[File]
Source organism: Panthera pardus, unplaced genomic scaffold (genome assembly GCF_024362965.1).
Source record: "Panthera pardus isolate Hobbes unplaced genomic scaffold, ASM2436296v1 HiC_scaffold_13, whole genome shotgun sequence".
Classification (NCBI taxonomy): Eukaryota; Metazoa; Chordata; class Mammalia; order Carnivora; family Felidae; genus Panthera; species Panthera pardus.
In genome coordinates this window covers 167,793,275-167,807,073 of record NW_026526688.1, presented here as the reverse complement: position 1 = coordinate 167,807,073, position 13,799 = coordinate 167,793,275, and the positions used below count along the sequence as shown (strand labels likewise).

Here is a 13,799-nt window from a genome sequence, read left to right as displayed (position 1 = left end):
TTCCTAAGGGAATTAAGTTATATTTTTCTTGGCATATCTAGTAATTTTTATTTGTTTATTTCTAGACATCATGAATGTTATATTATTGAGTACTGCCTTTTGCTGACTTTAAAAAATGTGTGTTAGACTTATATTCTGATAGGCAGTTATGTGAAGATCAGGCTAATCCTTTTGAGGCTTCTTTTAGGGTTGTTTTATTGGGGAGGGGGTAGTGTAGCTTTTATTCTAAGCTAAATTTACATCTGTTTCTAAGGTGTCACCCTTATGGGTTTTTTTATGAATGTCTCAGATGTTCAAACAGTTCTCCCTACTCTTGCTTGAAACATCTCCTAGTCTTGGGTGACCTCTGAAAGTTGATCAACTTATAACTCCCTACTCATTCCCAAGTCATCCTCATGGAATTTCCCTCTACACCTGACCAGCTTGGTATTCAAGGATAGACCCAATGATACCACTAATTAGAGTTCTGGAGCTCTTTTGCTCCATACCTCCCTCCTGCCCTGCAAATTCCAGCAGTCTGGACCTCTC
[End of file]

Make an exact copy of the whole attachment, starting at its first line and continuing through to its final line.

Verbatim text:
Source organism: Panthera pardus, unplaced genomic scaffold (genome assembly GCF_024362965.1).
Source record: "Panthera pardus isolate Hobbes unplaced genomic scaffold, ASM2436296v1 HiC_scaffold_13, whole genome shotgun sequence".
Classification (NCBI taxonomy): Eukaryota; Metazoa; Chordata; class Mammalia; order Carnivora; family Felidae; genus Panthera; species Panthera pardus.
In genome coordinates this window covers 167,793,275-167,807,073 of record NW_026526688.1, presented here as the reverse complement: position 1 = coordinate 167,807,073, position 13,799 = coordinate 167,793,275, and the positions used below count along the sequence as shown (strand labels likewise).

Here is a 13,799-nt window from a genome sequence, read left to right as displayed (position 1 = left end):
TTCCTAAGGGAATTAAGTTATATTTTTCTTGGCATATCTAGTAATTTTTATTTGTTTATTTCTAGACATCATGAATGTTATATTATTGAGTACTGCCTTTTGCTGACTTTAAAAAATGTGTGTTAGACTTATATTCTGATAGGCAGTTATGTGAAGATCAGGCTAATCCTTTTGAGGCTTCTTTTAGGGTTGTTTTATTGGGGAGGGGGTAGTGTAGCTTTTATTCTAAGCTAAATTTACATCTGTTTCTAAGGTGTCACCCTTATGGGTTTTTTTATGAATGTCTCAGATGTTCAAACAGTTCTCCCTACTCTTGCTTGAAACATCTCCTAGTCTTGGGTGACCTCTGAAAGTTGATCAACTTATAACTCCCTACTCATTCCCAAGTCATCCTCATGGAATTTCCCTCTACACCTGACCAGCTTGGTATTCAAGGATAGACCCAATGATACCACTAATTAGAGTTCTGGAGCTCTTTTGCTCCATACCTCCCTCCTGCCCTGCAAATTCCAGCAGTCTGGACCTCTC